As COVID-19 continues to churn through the world’s population, one fact looms like a giant warning sign over the pandemic: the mounting, tragic death toll in Italy.
Bodies stacked up in churches, overburdened crematoria and a convoy of trucks moving the deceased have been among the defining images of the crisis.
But Italy’s huge, nearly 10-per-cent mortality rate among confirmed cases tells only part of the story.
Fatality rates based on current statistics vary dramatically among nations, with some recording thousands of infections but death rates of less than one per cent, others nearing Italy’s frightening levels.
As of Tuesday, for instance, deaths represented 0.43 per cent of confirmed COVID-19 cases in Germany, 0.34 per cent in Norway and 0.39 per cent in Singapore, according to the World Health Organization. The rate hovered around one per cent in several other countries, including Canada and the United States, but was over 5 per cent in the United Kingdom, 6.6 in Spain and 7.8 in Iran.
One reason for the disparity seems clearly to revolve around the number of tests a country conducts. Some with less testing than others have likely identified a relatively small proportion of the cases, skewing their death ratio upwards.
But experts also cite differences in demographic and political issues like smoking rates, average age and spending on health care as possible factors.
Even cultural considerations might make a difference, suggests David Kelvin, a Dalhousie University microbiologist whose infectious-disease research group has branches in China and Sardinia, Italy. He stresses that he has no scientific data to back up this hunch, but notes that Italians tend to greet each other with an embrace and kisses — versus the handshake common in northern Europe and North America — potentially passing on a more dangerous dose of COVID-19.
“Your odds of being infected are likely much greater with a kiss on each cheek and a hug,” said Kelvin. “And if viral load plays an important factor in outcome of the disease, the chances of getting a higher viral load is probably greater getting up very close.”
But experts caution that it’s far too early to say whether any such factor has definitely played a role in the pandemic’s lethality, noting some countries may simply be further along in the outbreak and so seeing more people die. A health-care system that’s overwhelmed by a massive number of cases and unable to properly care for every critically ill patient — such as Italy’s — could also experience more fatalities.
Only when the pandemic is over will it be possible to look back and determine for sure what made a difference, they say.
“At the moment we’re all in the race and we’re all looking forward,” said Dr. James Gill, clinical lecturer at Britain’s Warwick Medical School. “We only have a good handle on half of the equation. We know how many people have died. We can measure that one easily. The problem is we don’t know how many people have been infected.”
Even so, as scientists and the public struggle to understand a new and complex disease, mortality and the volume of severely ill patients represent clear-cut indicators of its impact, with death statistics easier to compare between countries.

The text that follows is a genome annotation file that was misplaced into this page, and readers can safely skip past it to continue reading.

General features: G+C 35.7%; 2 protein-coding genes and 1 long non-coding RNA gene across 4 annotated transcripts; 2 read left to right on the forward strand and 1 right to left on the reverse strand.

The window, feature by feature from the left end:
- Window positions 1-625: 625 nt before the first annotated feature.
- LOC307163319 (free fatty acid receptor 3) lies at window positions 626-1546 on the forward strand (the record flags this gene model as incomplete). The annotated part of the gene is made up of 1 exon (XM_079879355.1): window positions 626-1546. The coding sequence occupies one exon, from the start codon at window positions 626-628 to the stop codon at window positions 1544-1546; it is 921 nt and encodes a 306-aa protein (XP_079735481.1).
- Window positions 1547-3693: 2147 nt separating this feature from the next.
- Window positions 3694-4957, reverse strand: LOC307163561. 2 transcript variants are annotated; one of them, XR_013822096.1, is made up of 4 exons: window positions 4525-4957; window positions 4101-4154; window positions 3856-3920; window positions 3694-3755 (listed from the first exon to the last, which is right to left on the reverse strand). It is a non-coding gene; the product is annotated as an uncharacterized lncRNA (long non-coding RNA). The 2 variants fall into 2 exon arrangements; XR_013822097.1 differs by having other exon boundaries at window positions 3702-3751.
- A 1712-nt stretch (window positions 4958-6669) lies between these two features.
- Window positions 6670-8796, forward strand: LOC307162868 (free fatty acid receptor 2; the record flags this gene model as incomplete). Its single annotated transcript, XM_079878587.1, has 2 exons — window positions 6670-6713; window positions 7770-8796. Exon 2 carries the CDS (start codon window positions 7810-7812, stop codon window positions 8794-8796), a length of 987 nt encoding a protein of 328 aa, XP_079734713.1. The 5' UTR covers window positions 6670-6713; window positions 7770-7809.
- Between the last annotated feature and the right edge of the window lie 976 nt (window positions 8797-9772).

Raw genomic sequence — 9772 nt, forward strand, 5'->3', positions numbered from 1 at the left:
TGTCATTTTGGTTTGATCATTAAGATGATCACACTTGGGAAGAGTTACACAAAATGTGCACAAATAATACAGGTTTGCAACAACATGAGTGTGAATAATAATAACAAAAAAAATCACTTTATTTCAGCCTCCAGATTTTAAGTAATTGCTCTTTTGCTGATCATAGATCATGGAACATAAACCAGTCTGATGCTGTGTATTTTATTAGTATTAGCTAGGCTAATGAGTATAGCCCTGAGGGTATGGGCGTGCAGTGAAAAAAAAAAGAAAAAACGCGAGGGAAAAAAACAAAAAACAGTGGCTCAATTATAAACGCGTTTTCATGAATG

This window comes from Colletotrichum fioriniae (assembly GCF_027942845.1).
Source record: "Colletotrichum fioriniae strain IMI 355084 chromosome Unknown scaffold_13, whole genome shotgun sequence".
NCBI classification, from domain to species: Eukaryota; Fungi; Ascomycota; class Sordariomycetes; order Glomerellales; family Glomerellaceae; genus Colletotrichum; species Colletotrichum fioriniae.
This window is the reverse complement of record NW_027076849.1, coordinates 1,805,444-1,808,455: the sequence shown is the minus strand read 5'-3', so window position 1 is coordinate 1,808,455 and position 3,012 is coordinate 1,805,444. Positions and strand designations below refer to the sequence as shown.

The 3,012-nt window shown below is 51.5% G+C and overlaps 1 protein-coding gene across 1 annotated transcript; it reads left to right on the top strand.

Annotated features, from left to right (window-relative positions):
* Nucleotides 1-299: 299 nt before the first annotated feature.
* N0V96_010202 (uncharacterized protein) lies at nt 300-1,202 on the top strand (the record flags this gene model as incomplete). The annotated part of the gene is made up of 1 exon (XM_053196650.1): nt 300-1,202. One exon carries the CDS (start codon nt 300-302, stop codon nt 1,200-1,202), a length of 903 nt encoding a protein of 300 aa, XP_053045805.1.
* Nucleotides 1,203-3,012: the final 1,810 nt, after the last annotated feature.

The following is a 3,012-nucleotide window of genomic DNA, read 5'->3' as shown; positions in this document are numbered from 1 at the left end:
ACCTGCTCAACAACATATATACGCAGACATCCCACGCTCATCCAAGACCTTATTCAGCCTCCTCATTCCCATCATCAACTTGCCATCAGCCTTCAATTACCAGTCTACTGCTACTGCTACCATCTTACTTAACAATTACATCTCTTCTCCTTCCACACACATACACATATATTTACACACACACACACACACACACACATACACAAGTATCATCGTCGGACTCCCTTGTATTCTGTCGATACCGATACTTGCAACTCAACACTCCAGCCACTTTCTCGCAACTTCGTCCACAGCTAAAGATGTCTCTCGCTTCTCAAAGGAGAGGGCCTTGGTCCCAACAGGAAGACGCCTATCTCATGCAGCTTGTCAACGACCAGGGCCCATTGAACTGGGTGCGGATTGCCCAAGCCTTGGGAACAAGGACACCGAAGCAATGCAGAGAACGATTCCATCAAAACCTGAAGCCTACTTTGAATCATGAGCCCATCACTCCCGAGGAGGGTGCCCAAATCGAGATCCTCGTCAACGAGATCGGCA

Those comparisons can be intriguing.
Italy has rapidly become everyone’s worst-case scenario. Its 6,000 deaths as of Tuesday morning represented 9.5 per cent of confirmed cases. Spain was not far behind, with 2,182 lives lost, while Iran had close to 2,000 fatalities.
So why does Germany, with almost as many cases as Spain, have just 126 deaths? Or what about Norway, which had recorded 2,371 infected residents by Tuesday, and only eight deaths? Australia and Singapore, both of which have close travel ties to COVID-19’s epicenter in China, have similarly low death rates.
Age may play a factor. Data from around the world indicate that older people suffer a much higher death toll from COVID-19, and Italy has one of the world’s oldest populations — with a median age in of 46.5, according to U.S. government statistics. Still, Germany’s median age is actually slightly higher.
The extent to which older people in a society mix with younger people, risking infection and more serious illness is another possible factor, said Chad Wells, an Ontario-based research associate with Yale University’s Center for Infectious Disease Modeling and Analysis.
And in Italy, “families are precious,” leading to close contact among them, notes Dalhousie’s Kelvin.
The problem is we don’t know how many people have been infected
Smoking rates might be another clue.
Close to 20 per cent of Italians 15 and over, 22 per cent of Spaniards and 25.4 per cent of French people smoke daily, according to Organization for Economic Co-operation and Development figures, compared with about 12 per cent in Canada and Australia. But muddying the waters again, almost 19 per cent use cigarettes in Germany.
Regardless, it would be unwise to take any solace in the possibility — still unproven — that Italy is an outlier in terms of mortality, said Wells. The explosion of cases, many severe, in New York is a warning that Italy could be repeated elsewhere, he said.
As for that more intimate southern European form of greeting? It may have been a factor early in the pandemic, but probably not later as Italians learned of the risks, said Warwick’s Gill.
“It would be wonderful to think the repressive Brits have fewer cases because we don’t like to touch each other much,” he said. “But I think that might rate little more than a wry smile.”